Welcome back to our Zero Waste Hero series, where we feature one of our community members and the ways they incorporate zero waste practices into their daily lives.
We truly believe that each of you are everyday heroes because:
"We don't need a handful of people doing zero waste perfectly, we need millions of people doing it imperfectly" - Anne Marie Bonneau.
We hope that these zero waste hero blog features help you to see that small changes end up making a big impact.
Read on to get to know one of our favorite local friends here in Kailua, and to get inspired by Charnelle's story!
Tell us a little about yourself. Where are you from?
I was born and raised in Kailua, Oahu. I've lived on Oahu for almost my entire life with the exception of Oregon for the 4 years I was attending Oregon State University. Kailua will always be home and I've always known, despite how much it has changed/will change, that this is where I want to raise my family.
Kailua used to be thriving with local families who occupied multi generations [mine included] and as the years go by, there are more kids born without local roots meaning they aren't raised with the local culture, and don't understand/speak pidgin. I'm afraid one day the ratio of non-local families to local families will be higher [if not already] and we'll slowly lose what it means to be local.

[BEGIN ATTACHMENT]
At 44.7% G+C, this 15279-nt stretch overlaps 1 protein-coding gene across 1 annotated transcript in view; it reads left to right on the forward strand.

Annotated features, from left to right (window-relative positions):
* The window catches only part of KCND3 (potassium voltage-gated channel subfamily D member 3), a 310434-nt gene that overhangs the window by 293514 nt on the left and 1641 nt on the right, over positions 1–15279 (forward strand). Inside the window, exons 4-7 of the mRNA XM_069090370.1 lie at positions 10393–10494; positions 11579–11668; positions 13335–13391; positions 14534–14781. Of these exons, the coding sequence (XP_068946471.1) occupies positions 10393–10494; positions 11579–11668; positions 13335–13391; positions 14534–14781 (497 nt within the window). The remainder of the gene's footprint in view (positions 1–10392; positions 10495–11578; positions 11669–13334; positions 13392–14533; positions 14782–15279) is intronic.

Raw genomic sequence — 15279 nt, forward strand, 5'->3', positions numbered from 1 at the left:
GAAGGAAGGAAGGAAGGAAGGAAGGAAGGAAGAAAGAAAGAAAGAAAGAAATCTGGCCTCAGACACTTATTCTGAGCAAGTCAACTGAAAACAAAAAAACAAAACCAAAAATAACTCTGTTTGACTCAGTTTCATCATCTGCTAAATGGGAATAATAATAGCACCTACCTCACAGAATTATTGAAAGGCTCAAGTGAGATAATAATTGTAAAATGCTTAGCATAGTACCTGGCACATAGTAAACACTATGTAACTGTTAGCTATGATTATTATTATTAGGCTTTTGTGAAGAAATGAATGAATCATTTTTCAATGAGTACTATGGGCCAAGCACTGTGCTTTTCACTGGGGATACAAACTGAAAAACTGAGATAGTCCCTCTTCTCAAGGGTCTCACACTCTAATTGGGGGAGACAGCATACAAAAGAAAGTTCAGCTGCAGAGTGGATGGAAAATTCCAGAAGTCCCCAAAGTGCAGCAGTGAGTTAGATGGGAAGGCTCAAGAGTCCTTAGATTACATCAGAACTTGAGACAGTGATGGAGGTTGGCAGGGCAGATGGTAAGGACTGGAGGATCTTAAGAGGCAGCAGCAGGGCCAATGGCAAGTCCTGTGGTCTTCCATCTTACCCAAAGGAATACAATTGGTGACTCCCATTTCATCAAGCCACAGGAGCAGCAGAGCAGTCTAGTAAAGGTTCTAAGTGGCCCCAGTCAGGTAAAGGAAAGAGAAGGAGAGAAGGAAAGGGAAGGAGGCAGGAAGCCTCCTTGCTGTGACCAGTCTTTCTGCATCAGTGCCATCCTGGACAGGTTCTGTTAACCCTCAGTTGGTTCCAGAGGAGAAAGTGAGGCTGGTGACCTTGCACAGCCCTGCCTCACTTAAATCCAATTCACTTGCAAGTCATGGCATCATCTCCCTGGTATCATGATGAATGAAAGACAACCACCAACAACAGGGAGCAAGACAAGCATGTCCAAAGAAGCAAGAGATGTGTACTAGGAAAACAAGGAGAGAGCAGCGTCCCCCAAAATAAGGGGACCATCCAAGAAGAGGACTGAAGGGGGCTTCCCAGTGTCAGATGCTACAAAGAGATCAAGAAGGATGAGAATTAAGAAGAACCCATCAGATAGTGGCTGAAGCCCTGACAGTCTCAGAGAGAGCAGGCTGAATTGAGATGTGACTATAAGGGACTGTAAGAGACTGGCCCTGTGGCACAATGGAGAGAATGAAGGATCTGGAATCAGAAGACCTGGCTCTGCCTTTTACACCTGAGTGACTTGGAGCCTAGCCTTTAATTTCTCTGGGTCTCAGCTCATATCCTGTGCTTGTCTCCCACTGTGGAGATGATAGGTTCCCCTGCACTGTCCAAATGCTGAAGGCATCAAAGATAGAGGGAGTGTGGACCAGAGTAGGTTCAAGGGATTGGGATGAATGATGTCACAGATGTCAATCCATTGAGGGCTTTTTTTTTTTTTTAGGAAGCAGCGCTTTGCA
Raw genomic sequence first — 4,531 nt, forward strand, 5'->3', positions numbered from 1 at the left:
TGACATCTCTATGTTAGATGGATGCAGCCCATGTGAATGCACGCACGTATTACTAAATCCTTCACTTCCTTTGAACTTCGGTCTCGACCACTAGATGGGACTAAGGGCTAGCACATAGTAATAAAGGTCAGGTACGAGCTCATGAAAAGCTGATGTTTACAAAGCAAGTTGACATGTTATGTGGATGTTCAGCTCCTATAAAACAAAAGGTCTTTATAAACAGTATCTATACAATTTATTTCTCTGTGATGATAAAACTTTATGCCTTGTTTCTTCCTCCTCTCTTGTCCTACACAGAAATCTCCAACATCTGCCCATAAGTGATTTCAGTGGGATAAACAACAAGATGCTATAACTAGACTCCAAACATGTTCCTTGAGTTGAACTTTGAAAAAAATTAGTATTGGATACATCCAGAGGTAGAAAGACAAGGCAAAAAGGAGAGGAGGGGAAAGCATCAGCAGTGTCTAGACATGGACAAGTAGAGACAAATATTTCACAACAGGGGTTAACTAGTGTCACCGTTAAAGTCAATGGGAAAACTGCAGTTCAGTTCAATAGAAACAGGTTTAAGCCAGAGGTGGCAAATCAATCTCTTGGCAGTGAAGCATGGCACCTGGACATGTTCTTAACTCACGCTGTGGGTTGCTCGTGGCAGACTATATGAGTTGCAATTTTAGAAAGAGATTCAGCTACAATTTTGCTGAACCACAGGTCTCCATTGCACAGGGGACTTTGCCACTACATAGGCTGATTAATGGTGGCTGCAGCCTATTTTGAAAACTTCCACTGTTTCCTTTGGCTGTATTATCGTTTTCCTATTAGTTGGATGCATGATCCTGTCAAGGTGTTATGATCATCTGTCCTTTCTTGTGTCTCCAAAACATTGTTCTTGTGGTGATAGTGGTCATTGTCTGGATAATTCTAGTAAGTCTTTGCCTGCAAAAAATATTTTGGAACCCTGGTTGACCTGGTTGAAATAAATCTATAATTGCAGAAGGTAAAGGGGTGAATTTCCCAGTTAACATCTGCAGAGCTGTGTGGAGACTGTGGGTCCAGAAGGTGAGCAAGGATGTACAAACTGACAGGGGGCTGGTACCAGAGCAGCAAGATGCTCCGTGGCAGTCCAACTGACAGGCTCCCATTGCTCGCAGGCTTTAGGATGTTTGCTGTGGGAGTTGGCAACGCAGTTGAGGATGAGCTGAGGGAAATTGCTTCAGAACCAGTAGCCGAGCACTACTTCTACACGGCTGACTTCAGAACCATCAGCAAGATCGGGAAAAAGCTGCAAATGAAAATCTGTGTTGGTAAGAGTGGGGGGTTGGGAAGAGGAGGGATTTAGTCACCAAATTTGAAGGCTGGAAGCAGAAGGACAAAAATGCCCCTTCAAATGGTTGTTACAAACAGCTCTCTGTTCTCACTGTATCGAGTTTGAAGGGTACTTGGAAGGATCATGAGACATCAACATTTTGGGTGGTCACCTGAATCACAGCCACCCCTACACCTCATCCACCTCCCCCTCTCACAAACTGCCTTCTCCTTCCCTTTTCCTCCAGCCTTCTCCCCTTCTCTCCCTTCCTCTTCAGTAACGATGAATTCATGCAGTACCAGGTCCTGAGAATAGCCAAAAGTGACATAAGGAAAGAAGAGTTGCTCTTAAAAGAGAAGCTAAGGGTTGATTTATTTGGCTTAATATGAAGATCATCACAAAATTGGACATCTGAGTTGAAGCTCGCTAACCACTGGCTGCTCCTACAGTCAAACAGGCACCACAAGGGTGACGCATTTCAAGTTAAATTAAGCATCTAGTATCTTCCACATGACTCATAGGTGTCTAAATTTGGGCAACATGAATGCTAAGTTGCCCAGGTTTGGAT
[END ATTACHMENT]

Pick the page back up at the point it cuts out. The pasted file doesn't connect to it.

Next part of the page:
Therefore, as a native who's family only speaks pidgin, I made it an obligation to return to my hometown and raise my kids amongst locals so the culture that made Kailua doesn't die.
What are your hobbies/passions in life?
I think my greatest hobby in life [if it counts as a hobby] is traveling. I also really love tattoos. I've started a travel sleeve on my left arm filled with art from all over the world. I enjoy scrapbooking my travels. I'll create an itinerary of pages filled with maps, and details of options for where to eat, visit, and must dos. Then when the trip is over, I'll fill it with pictures and words of must remember phrases and unforgettable moments.
Although covid has put this hobby on pause, I've been able to focus on other things I enjoy doing such as climbing, skating, hiking, and laying out in the sun! I also, love thrifting and am currently learning how to sew. I'm hoping one day I'll be able to incorporate these two to create something as wonderful as a sustainable clothing line.
What first got you interested in reducing your waste/living a lower-waste lifestyle?
It wasn't until I attended Oregon State University, where every bin consisted of three bins: trash, recycle and compost. This effort was already in place when I started attending in 2007. And it wasn't until then I realized how so far behind Hawaii is with their zero-waste/sustainable efforts.
Even now in 2021 are we only seeing little changes. But ever since I moved home, I'm constantly trying to improve my sustainable efforts and being a better earth citizen, to leave this planet in a better condition than when I entered it.
In what ways do you implement zero waste practices in your life?
Besides all the popular and pretty easy ways to implement zero waste practices into your life such as reusable grocery bags, water bottle, utensils and dishware, I've also [with the help of Protea] switched from the following: